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1. To recite something that is written down. A noun or pronoun can be used between "read" and "out." The teacher read out the names of those who were selected to participate in the event. Read the letter out so I can hear what they wrote about your application.
2. To scold, upbraid, or chastise someone. Usually followed by "for (doing something)." A noun or pronoun is used between "read" and "out." Students either complain that I don't go into enough detail or else read me out for being too technical for them to follow along! The boss started reading me out for mixing up the information during the presentation.
3. To read the entirety of what one has to say. A play on the more common term "hear one out." A noun or pronoun is used between "read" and "out." I know that was a lengthy tangent, but thanks for reading me out. I know you don't agree with that user most of the time, but I think you should read her out. She actually makes some really informative posts on this forum.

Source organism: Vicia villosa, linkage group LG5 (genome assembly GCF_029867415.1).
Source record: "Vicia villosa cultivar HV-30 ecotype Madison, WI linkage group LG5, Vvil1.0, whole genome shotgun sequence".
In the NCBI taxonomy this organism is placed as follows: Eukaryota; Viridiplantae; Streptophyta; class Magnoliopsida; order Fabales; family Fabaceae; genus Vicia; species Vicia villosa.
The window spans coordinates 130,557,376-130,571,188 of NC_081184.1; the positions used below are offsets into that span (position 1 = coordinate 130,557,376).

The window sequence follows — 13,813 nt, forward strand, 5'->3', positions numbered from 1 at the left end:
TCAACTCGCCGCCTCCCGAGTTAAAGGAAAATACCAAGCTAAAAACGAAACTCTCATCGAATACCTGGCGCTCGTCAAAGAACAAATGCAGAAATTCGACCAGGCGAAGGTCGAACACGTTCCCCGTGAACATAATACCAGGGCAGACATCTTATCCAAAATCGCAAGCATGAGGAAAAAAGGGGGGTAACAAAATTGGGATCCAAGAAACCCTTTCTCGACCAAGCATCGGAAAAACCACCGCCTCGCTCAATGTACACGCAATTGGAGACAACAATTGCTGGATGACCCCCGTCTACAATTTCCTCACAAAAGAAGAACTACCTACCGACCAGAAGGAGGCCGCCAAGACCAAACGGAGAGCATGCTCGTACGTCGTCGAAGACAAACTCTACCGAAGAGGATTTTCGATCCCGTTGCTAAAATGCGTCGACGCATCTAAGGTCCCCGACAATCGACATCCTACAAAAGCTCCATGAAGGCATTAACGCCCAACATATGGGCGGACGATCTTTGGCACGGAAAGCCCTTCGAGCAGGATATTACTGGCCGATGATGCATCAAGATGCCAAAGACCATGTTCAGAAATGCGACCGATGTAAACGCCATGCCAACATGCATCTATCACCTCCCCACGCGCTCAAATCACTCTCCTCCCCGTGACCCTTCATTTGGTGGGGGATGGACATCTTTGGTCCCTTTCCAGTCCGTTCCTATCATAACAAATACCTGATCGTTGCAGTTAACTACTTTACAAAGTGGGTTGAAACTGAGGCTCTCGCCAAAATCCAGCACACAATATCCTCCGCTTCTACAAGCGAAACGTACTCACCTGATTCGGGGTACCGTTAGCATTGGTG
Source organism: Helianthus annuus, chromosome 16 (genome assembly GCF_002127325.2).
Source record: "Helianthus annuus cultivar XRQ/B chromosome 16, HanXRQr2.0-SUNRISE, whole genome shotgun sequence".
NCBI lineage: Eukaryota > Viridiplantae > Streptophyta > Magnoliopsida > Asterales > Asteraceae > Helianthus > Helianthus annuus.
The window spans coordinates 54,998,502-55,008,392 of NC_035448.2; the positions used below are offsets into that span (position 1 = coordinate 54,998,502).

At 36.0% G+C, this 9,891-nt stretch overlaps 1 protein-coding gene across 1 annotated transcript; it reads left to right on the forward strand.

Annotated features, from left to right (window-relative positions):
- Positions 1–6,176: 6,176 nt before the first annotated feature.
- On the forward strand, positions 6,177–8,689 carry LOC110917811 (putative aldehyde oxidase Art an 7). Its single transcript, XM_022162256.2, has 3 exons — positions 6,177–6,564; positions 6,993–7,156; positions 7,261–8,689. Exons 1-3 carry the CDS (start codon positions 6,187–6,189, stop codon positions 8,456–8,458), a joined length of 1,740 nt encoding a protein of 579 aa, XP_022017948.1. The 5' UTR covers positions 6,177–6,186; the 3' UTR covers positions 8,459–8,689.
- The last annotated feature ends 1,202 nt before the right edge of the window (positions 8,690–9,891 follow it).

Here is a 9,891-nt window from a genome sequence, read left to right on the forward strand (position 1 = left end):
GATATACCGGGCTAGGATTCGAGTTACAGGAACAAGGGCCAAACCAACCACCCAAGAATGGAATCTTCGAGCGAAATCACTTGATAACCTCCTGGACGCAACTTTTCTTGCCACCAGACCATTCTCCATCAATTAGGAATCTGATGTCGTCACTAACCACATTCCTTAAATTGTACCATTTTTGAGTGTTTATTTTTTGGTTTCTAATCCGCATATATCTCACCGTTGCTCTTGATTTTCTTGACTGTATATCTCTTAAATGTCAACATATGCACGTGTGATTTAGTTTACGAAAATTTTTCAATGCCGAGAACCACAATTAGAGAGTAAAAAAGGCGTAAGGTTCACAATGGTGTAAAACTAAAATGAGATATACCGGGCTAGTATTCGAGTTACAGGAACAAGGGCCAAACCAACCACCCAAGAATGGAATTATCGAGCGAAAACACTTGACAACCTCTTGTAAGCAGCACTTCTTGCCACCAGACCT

Farlex Dictionary of Idioms. © 2015 Farlex, Inc, all rights reserved.
read someone out (for something)
to chastise someone verbally for doing something wrong. The coach read the player out for making a silly error. She really read out the lazy players.
read something out
to read something aloud. Please read it out so everyone can hear you. Read out the names loudly.
McGraw-Hill Dictionary of American Idioms and Phrasal Verbs. © 2002 by The McGraw-Hill Companies, Inc.